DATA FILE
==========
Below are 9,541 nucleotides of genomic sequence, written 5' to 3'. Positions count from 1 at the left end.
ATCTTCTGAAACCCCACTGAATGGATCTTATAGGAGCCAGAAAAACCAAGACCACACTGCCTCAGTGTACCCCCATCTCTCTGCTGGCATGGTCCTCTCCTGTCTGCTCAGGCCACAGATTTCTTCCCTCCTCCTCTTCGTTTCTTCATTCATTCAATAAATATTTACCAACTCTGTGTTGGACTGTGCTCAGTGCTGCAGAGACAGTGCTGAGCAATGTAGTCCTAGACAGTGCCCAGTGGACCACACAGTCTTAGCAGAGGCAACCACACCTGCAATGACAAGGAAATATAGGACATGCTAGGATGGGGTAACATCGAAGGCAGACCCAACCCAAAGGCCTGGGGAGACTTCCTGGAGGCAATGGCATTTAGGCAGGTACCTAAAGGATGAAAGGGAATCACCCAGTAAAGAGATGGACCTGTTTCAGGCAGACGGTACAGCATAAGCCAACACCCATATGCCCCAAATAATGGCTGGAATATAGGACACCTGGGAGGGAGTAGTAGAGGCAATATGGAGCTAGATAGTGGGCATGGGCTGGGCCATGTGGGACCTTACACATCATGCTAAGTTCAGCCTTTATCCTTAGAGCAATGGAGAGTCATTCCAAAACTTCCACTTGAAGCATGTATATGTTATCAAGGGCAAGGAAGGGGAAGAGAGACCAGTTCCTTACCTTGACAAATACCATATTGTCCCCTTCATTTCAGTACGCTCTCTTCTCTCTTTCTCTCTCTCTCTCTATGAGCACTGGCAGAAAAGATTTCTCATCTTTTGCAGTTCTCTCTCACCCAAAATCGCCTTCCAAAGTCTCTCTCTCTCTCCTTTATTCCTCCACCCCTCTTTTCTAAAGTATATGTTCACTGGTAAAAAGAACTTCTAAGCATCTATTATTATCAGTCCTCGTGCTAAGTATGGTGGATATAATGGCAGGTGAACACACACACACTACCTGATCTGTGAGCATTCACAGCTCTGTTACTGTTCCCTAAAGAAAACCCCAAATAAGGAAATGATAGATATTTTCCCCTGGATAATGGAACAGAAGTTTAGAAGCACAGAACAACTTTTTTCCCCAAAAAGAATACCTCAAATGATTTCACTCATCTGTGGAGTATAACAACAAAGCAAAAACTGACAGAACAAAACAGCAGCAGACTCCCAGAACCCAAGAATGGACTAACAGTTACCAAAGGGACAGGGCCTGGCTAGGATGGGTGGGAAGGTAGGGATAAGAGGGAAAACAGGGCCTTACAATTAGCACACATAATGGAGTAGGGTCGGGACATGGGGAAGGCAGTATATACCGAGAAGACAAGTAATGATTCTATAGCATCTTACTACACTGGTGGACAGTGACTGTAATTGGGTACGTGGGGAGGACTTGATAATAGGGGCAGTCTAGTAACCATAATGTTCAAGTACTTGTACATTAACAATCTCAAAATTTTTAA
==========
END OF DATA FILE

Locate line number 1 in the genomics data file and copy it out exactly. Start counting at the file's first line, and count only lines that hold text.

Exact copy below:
Below are 9,541 nucleotides of genomic sequence, written 5' to 3'. Positions count from 1 at the left end.